Place Marketing: Meeting the 2020 business rates retention challenge

Place Marketing

Tuesday, July 12th 2016
Author: Ian Farrow

If you're wondering why you need a place marketing strategy more than ever, here's why. The funding landscape has changed and changed for good. By 2020 the revenue support grant will be consigned to the history books. It will be replaced by growth incentive mechanisms such as business rates retention and the new homes bonus. So councils now need skills, not to compete for a share of the funding cake, but for the levers of economic growth.


Competition for private investment (global and national) is rife. So is competition for a skilled workforce, market recognition and government attention. Add to the mix new forms of local and regional governance (LEPs, Combined Authorities, City Deals, Regional Partnerships), and the landscape of competing bodies all in the market for attention and investment is complex to say the least.


Is the combined authority next door getting all the attention?


Has the City Deal stolen a march on investment funds?


Are we losing out on visitor spend to other areas? If only the government understood my offer better!


What’s less confused is the need to set out clearly your offer to investors, explain plans, engage communities in them, and attract the resources needed to deliver growth. Place marketing for economic growth will help you achieve this.

How can Place Marketing help drive economic growth?


Place marketing should help define your area’s offer. It builds an authentic narrative that brings together the essence of your place, the hard opportunities for direct investment and the ‘liveability’ of the area. It should also provide governance to the complex mix of stakeholders that will influence your place brand and provide those thinking of locating capital, currency or people with a compelling offer that is better than competing areas.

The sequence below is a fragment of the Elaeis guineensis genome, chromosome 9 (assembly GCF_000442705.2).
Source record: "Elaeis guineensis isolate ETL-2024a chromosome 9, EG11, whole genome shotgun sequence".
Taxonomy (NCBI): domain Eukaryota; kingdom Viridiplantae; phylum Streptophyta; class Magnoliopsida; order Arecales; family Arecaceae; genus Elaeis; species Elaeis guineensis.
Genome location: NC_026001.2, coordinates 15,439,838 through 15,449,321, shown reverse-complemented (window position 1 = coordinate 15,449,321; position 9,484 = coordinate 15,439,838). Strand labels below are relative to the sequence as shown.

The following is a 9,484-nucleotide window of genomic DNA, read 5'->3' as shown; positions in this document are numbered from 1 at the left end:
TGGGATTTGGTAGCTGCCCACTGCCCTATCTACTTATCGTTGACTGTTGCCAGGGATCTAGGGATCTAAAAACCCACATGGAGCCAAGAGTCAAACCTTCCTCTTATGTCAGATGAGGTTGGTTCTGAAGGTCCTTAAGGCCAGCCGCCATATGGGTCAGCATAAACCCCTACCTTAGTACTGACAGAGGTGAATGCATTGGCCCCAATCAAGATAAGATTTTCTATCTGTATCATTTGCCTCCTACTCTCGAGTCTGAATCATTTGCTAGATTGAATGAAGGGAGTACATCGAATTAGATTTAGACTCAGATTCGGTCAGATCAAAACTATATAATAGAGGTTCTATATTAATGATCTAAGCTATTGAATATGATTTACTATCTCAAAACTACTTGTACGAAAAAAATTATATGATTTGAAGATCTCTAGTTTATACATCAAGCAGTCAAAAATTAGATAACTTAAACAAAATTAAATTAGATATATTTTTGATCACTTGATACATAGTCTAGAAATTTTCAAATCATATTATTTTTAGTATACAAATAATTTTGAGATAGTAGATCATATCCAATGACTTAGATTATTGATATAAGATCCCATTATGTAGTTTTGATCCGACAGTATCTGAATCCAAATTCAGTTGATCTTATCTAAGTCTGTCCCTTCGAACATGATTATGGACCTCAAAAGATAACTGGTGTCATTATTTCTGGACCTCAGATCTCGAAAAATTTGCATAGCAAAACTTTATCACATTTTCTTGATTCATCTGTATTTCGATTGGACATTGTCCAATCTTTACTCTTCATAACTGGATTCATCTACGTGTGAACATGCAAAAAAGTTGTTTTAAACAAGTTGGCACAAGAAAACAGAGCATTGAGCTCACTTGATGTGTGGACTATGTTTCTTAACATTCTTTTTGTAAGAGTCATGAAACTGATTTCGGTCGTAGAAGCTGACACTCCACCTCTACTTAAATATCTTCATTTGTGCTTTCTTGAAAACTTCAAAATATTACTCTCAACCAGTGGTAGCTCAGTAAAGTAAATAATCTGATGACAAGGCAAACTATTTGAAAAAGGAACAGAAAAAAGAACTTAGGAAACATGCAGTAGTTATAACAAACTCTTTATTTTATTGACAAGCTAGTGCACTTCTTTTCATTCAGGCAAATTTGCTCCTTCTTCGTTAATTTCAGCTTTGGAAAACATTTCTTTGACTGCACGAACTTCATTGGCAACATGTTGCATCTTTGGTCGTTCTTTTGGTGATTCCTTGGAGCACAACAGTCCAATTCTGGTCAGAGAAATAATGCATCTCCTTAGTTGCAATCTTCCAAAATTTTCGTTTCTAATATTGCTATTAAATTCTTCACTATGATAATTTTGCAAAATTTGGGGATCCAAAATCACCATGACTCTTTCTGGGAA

To do this properly you need marketers capable of managing complex stakeholder groups, which can provide you with a situation analysis of your current place strengths and weaknesses, and a meaningful analysis of competing areas. Only by doing this will you be able to develop a smart growth planning offer that is authentic, powerful and capable of cutting through to your investment audiences.


Communications has to date been focused largely on the ‘place making’ strategies of old – the clean, green and safe approach. In recent years narratives about aspiration and opportunity have been added. What is missing however is the discipline of place marketing that sets measureable objectives linked to your growth strategies. An approach that can pull together the overarching narrative, marshal complex partnerships and deliver economic offers to investors. Simon Anholt’s book 'Competitive Identity' is a good place to start.

Create a clear Place Marketing strategy


We find that too many places have several strategies or plans that affect your place brand. They may have for example:

  • a corporate plan with a focus on services and amenities
  • a growth plan outlining development opportunities
  • a local plan setting out how this development will happen
  • a social value plan that seeks to build local community capacity
  • a regeneration plan that sets out your aspiration to change your place.


In reality investors may look for an offer that has some or all of these deliverables, but silo ownership of them means they are diluted in strategic marketing terms.

Community engagement for growth


Coupled with this is the need to not leave communities behind. If you’re going to build new office space, put up housing to cope with population growth, or lay down infrastructure and amenities to service growth, you’d better bring people with you.


Community engagement (like marketing) has to change to meet these new growth requirements. It’s no longer good enough to do tick-box consultation or use traditional marketing to reach commercial targets and smooth the way to delivering economic growth. And in a siloed environment you may be consulting in an uncoordinated and confusing way with a fatigued population that can’t recognise your economic growth narrative.


The great thing about competition is that it develops innovation. The bad thing is if you’re not innovating, your competition probably is so continuous improvement and innovation is paramount.


To discuss place marketing further and hear more information on our successful case studies, please contact Westco.

Sign up to receive our tips and guides on Place Marketing